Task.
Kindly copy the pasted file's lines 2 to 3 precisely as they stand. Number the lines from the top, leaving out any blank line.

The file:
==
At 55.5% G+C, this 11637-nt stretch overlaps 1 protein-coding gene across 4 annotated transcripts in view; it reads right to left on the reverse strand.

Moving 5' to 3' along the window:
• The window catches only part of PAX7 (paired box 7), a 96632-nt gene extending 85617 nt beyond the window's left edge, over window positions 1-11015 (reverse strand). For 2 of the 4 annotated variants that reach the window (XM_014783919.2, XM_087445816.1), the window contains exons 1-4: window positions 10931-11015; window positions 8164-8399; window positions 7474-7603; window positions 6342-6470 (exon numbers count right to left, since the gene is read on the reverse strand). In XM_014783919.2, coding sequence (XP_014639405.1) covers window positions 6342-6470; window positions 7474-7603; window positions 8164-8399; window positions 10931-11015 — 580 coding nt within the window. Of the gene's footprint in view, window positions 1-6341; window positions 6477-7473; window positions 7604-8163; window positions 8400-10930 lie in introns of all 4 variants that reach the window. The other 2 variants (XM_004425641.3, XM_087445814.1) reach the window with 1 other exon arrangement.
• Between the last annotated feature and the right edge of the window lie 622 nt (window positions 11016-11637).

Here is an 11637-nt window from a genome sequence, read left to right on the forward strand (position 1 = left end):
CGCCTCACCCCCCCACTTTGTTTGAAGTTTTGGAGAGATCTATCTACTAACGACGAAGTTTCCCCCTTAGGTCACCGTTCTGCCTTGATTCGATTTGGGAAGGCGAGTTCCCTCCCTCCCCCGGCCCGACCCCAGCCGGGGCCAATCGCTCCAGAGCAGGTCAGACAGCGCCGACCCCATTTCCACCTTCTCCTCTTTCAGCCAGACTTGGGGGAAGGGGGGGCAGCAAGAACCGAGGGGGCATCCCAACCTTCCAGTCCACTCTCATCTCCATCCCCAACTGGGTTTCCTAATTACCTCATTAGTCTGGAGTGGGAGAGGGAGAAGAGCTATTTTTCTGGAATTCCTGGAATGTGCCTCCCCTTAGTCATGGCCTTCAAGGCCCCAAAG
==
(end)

Moving 5' to 3' along the window:
• The window catches only part of PAX7 (paired box 7), a 96632-nt gene extending 85617 nt beyond the window's left edge, over window positions 1-11015 (reverse strand). For 2 of the 4 annotated variants that reach the window (XM_014783919.2, XM_087445816.1), the window contains exons 1-4: window positions 10931-11015; window positions 8164-8399; window positions 7474-7603; window positions 6342-6470 (exon numbers count right to left, since the gene is read on the reverse strand). In XM_014783919.2, coding sequence (XP_014639405.1) covers window positions 6342-6470; window positions 7474-7603; window positions 8164-8399; window positions 10931-11015 — 580 coding nt within the window. Of the gene's footprint in view, window positions 1-6341; window positions 6477-7473; window positions 7604-8163; window positions 8400-10930 lie in introns of all 4 variants that reach the window. The other 2 variants (XM_004425641.3, XM_087445814.1) reach the window with 1 other exon arrangement.